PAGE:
Monday, 25 October 2021 04:45 GMT

Syria Is Straining the Marriage of Convenience Between Turkey and Russia | Syndication Bureau


(MENAFN- Syndication Bureau) AFP Photo: Ozan Kose

The problems between Turkey and the United States are well known. But lately, the real tension involving Ankara is on the Turkish-Russian front. This marriage of convenience between the two countries is being sorely tested by Syria and the particularly thorny issue of Idlib, the last stronghold of Syrian rebels. 

Yet Idlib is only the tip of the iceberg. Behind the façade of brotherly comradeship between Recep Tayyip Erdogan and Vladimir Putin – the“sultan” and the“tsar' – lies a mountain of problems. In almost all issues of strategic significance, the two leaders are, in fact, on opposite sides: Ukraine, the annexation of Crimea, the civil war in Libya, the frozen Armenian-Azeri conflict, the Balkans, Cyprus, Eastern Mediterranean gas exploration, Israel, Egypt, the Muslim Brotherhood, the list goes on. In fact, whenever I am asked to talk about Turkish-Russian relations, I often quip that Venezuela is the only subject on which Putin and Erdogan see eye to eye.

To be sure, Turkey's purchase of a Russian missile-defense system is a significant waypoint in their relations, but not in the usually accepted manner. For Ankara, this transaction was never meant to be the beginning of a new strategic partnership; it was the price of entry into northern Syria. Turkey needed to stop the emergence of a Kurdistan — call this a“Lesser Kurdistan” — from the Kurdish regions of northeastern Syria, where Russia had military dominance. But after Turkey downed a Russian jet in 2015, Putin was in no mood for a mere apology from Erdogan. The S-400s sealed the deal, allowing Turkey then to enter Syrian Kurdish regions such as Afrin and Al Bab in 2016 and 2017.

But Idlib, on the other hand, has proven to be a more difficult enterprise for the Turks. When the Assad regime took Aleppo, most of the Islamist forces there sought refuge in this small province on the Turkish border, where Turkey and Russia agreed to create a de-militarized zone in 2018. The population of Idlib today is around three million. Turkey already hosts close to four million Syrian refugees and Erdogan is determined to stop another wave of Syrians entering the country. Ankara therefore pledged to ensure the withdrawal of radical rebels from the area and Moscow agreed to a ceasefire. 

Neither has really fulfilled their side of the bargain, however. Russia has violated the ceasefire consistently and recently embarked on a fully-fledged air campaign, paving the way for the Syrian regime to retake the province. Using counterterrorism to justify its actions, Moscow argues that extremists now have an even stronger hold on Idlib because Turkey failed to demilitarize the region. 

Tensions over Idlib have escalated dramatically in the last two weeks. A rare direct military confrontation between Turkish and Syrian regime forces resulted in the death of 14 Turkish soldiers and more than 100 regime troops.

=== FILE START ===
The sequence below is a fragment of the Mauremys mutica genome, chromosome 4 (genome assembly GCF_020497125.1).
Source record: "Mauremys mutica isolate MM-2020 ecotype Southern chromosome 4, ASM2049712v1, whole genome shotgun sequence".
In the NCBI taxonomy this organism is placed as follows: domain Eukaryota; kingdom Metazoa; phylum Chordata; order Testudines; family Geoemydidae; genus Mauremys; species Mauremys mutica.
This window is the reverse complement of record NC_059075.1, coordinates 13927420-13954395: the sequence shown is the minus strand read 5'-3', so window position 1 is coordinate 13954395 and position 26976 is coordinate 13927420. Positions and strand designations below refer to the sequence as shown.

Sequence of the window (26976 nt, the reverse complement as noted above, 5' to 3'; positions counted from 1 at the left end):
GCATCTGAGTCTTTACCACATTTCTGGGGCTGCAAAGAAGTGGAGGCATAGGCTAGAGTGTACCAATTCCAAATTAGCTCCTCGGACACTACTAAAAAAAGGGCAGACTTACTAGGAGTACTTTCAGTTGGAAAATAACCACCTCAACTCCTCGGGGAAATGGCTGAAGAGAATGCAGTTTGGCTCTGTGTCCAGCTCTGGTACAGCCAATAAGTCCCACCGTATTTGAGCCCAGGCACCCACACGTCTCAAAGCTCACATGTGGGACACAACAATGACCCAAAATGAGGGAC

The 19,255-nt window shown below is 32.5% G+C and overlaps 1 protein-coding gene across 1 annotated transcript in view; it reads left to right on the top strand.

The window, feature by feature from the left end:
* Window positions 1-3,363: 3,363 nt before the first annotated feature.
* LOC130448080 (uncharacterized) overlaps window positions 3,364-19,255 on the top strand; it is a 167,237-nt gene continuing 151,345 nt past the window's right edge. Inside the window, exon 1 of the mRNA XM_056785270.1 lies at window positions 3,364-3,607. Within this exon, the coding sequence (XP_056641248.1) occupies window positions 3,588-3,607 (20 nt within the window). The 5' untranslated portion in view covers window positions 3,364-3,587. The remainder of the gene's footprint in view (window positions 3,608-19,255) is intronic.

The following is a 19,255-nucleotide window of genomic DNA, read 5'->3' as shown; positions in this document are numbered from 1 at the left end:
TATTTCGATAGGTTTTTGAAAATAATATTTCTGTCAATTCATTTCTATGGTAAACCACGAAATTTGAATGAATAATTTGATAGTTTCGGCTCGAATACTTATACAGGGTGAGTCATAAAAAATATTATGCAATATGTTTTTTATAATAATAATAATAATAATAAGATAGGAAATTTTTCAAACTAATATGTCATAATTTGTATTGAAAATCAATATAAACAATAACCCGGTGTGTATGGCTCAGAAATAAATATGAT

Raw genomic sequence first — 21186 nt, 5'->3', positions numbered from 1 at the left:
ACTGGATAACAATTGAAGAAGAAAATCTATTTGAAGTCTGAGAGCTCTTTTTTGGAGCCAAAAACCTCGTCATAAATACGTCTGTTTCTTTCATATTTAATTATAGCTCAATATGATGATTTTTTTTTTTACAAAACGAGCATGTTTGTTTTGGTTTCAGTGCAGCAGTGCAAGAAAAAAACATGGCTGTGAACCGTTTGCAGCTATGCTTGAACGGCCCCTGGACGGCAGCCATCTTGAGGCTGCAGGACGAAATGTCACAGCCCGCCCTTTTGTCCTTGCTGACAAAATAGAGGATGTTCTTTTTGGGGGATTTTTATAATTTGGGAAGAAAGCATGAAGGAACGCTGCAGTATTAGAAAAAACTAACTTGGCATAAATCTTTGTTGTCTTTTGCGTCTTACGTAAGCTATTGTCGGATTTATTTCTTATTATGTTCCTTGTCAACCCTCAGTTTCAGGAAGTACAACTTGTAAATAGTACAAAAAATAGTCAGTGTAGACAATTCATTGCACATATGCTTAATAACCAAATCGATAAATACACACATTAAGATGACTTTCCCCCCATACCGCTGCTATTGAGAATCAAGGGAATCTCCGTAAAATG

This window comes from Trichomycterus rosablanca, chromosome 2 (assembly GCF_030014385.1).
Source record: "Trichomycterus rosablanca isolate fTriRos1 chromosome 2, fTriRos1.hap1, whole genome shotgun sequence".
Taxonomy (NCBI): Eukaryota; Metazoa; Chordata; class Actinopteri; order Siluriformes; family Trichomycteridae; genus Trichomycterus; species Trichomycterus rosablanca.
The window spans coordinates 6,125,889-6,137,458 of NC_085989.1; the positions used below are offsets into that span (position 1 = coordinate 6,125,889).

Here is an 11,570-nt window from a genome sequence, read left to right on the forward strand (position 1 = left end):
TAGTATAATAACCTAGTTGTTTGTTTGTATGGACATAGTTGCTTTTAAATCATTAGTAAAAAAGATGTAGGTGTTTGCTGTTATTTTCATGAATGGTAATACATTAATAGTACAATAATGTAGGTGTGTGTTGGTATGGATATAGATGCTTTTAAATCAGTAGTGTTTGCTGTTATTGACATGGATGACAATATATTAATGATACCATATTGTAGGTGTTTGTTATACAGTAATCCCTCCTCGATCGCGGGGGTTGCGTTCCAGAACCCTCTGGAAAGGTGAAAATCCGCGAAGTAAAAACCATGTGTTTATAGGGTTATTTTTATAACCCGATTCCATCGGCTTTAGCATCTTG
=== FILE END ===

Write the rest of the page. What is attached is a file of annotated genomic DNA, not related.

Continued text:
Erdogan blames Russia for the escalation, but is unwilling to confront Putin directly. Instead, he sent 5,000 additional troops to Idlib and directed his anger at the Syrian regime.“If any harm comes to our troops… we will hit regime forces anywhere, without limiting ourselves to Idlib,” Erdogan declared last week. He also warned that unless Syrian regime forces pull back by March 1, Turkish forces would do“whatever is necessary.” 

Since Damascus is believed now to be under Moscow's control, it is safe to assume that Erdogan's message was largely intended for Putin. 

But expecting Moscow to comply is unrealistic. Erdogan knows that Russia controls the skies. Turkish airstrikes against the Syrian regime would mean a direct confrontation with Moscow. This is probably why, while Erdogan was threatening Damascus, his defense minister, Hulusi Akar, was being much more constructive, explaining that the real reason Turkey sent more troops into Idlib was to secure“a lasting ceasefire.”

Those who do not abide by the ceasefire –“radicals included,” he added – would be“dealt with by force.” By radicals, the minister meant Hayat Tahrir Al Sham, the jihadi group that Syrian forces are trying to expel from Idlib with the help of Russian air power.

All this goes to show that Erdogan is unwilling to burn his bridges with Putin. After all, Russia holds all the cards. Moscow could allow Damascus to take Idlib, thereby flooding Turkey with more refugees. Or Russia could press the Turks into leaving northern Syria by threatening to strike a deal with Syrian Kurdish forces. 

Finally, let's also not forget that Erdogan is beholden to Putin for Turkey's energy needs. Turkey buys most of its natural gas from Russia and has signed pipeline and future nuclear energy deals with Moscow.

The current tension between Ankara and Moscow may look like an opportunity for the US to step in. But because Putin maintains the upper hand in the Russia-Turkey relationship, Washington has little help to offer Turkey. 

Omer Taspinar is a senior fellow at the Brookings Institution and a professor of national-security strategy at the National Defense University in Washington. 

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